Port Coquitlam Grand Prix costs high but race hits budget

Concerns about amount of staff time spent by Port Coquitlam city staff

The first-ever PoCo Grand Prix may have cost more than planned to stage but it also raised more money than anticipated.

According to a report to Port Coquitlam city council Monday, the pro bike race cost $223,000 to stage but about $74,000 in unanticipated revenue meant the net cost to the city was nearly bang on the budgeted $85,000.

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BC Superweek organizers and the city had expected costs to be in the $150,000 range — including the $15,000 purse for the winning rider — but the actual tally was $223,260 for such bills as labour, supplies and marketing, a difference of $73,260.

Still, donations, sponsorships and race rider and corporate race fees offset the total by a whopping $138,950 — $74,000 more than organizers anticipated.

Mayor Greg Moore, who took part in the corporate team ride, said next year’s race won’t have the big charges, with the budget scaled back by $8,000.

And because of the buzz it created in the community and around the region, Moore said it’s likely to draw even more sponsorship over the next four years. (The Tri-City News was a sponsor.)

Still, Coun. Dean Washington took aim at the amount of city staff time involved to host the PoCo Grand Prix.

PoCo’s area recreation manager Glenn Mitzel, who spoke for the race organizing committee, said exempt and salaried staff from the parks and recreation and communications departments worked about 1,000 hours on the project — equal to about $70,000 (including benefits) not charged to the event.

As well, there were 881 staff hours involved in hosting the PoCo Grand Prix, at a cost of $33,200 (including benefits), also not charged.

By comparison, city staff time totalled $4,700 to host May Day this year (about 10% to 12% of the overall budget), said Lori Bowie, PoCo’s rec director.

“I love events. I cheer them on. But I have real problems with spending this,” Washington said of the PoCo Grand Prix numbers. “I know there’s a lot to put on events but that’s a heck of a lot.”

Washington, who ran this year’s Downtown PoCo Car Show, said his organizing committee would have been charged had city staff resources been used for his August car display, which drew at least five times more visitors to the core.

And he doubted if the PoCo Grand Prix committee could be self-sustaining — as promised — given the amount of city staff involvement over the past year.

Moore argued the new event generated more enthusiasm as it got closer and, a result, employee expenses rose “to create a good first impression.”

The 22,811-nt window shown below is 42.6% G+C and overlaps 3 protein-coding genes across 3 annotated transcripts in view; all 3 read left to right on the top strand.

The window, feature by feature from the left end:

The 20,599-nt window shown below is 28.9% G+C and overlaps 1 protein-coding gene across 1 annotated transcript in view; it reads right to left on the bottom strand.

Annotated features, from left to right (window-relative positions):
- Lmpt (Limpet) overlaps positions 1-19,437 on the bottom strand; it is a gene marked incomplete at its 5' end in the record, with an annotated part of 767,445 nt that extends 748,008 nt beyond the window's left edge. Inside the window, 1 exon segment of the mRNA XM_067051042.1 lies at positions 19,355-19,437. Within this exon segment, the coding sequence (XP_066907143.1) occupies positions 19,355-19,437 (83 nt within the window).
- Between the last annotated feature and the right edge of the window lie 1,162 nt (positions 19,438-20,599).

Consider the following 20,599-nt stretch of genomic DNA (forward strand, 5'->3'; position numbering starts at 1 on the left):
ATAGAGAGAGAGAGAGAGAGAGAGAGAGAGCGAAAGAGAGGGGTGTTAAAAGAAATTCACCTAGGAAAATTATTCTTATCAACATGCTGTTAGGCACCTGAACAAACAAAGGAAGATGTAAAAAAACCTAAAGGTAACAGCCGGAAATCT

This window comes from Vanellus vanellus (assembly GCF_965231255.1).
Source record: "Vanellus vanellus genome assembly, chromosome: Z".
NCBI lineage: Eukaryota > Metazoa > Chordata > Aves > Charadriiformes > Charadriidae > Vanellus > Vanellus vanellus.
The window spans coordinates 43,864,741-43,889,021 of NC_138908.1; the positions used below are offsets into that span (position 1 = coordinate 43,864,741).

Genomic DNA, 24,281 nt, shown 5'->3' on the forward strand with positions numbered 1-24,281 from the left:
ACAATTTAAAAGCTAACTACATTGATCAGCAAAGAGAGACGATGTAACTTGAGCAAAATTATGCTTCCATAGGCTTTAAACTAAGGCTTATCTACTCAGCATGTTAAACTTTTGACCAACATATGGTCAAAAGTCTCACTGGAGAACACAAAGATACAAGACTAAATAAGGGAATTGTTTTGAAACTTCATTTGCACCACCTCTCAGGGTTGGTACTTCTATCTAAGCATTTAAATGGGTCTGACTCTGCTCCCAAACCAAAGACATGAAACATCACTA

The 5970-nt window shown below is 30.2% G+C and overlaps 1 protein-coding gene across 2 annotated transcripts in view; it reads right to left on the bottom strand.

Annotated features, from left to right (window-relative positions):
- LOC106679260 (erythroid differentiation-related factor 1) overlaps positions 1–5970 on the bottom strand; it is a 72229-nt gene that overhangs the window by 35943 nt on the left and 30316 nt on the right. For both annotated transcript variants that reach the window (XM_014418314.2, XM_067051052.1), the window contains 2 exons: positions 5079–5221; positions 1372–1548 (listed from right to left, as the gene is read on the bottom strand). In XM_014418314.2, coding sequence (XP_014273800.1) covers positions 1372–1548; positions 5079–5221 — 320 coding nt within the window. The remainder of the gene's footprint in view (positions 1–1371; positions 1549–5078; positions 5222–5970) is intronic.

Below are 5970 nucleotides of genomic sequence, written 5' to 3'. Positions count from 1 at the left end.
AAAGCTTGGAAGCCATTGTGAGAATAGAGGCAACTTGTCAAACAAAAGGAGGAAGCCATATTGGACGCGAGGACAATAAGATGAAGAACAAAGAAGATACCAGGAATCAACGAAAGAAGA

The mayor also noted the main sponsor, Dominion Lending Centres, has signed on for the remaining four years, thus reducing costs such as marketing and printing. He expects other revenues to rise — and even double — as the event expands.

Coun. Darrell Penner said while he, too, was unhappy with the amount of staff time, the community benefitted, and the race spread the message about healthy living.

Mark Ernsting, principal of M1 Sports Management, which earned a $15,700 fee to stickhandle the PoCo Grand Prix, told council Monday he received positive feedback from riders.

“They really enjoyed the course structure and design,” he said, adding Cycling Canada was pleased with the event roll-out in its first year.

PoCo’s chief administrative officer, John Leeburn, said the city is learning its lessons to plan for the 2017 race, including better accommodation for downtown retailers whose businesses were affected by the course. Among the suggestions to be considered by the organizing committee are: 

• changing the race to a weekend day;

• starting the event later in the day;

• moving the course to keep Shaughnessy Street open north of McAllister; 

• and creating a Downtown Business Engagement sub-committee.

Susanna Walden, executive director of the Downtown PoCo Business Improvement Association, spoke to city council in camera this week about her members’ survey. Those results will be disclosed in next month’s BIA newsletter.

Today (Thursday), Walden told The Tri-City News that of the 201 surveys distributed, 60 were returned and indicated, overall, “businesses are very excited about the PoCo Grand Prix and are in favour of hosting events and festivals.”

Still, “the Friday [race day] posed challenges to host an event like that. Having barricades up — unlike the car show — creates a different feel and there are some mobility issues but, of course, they’re needed for safety reasons.”

Walden said the BIA also wants downtown property and business owners to make the most of the PoCo Grand Prix with better exposure and marketing.





What is BC Superweek?

North America's most prominent professional road cycling series features eight races over 10 days, starting the second week of July. 

The series consists of Tour de Delta, Global Relay Gastown Grand Prix, Giro di Burnaby, Tour de White Rock and PoCo Grand Prix (a replacement of the UBC Grand Prix).

Riders race for more than $120,000 in cash prizes.

Eight-time U.S. national champion Justin Williams, riding for Cylance/Incycle p/b Cannondale, clinched the inaugural PoCo Grand Prix (men's pro 1/2 division), taking the $15,000 purse after finishing the 1.3-km criterium-style route.

Kendelle Hodges, an independent cyclist from Melbourne, won the women's pro 1/2/3 category at the PoCo Grand Prix.


Visit bcsuperweek.ca.

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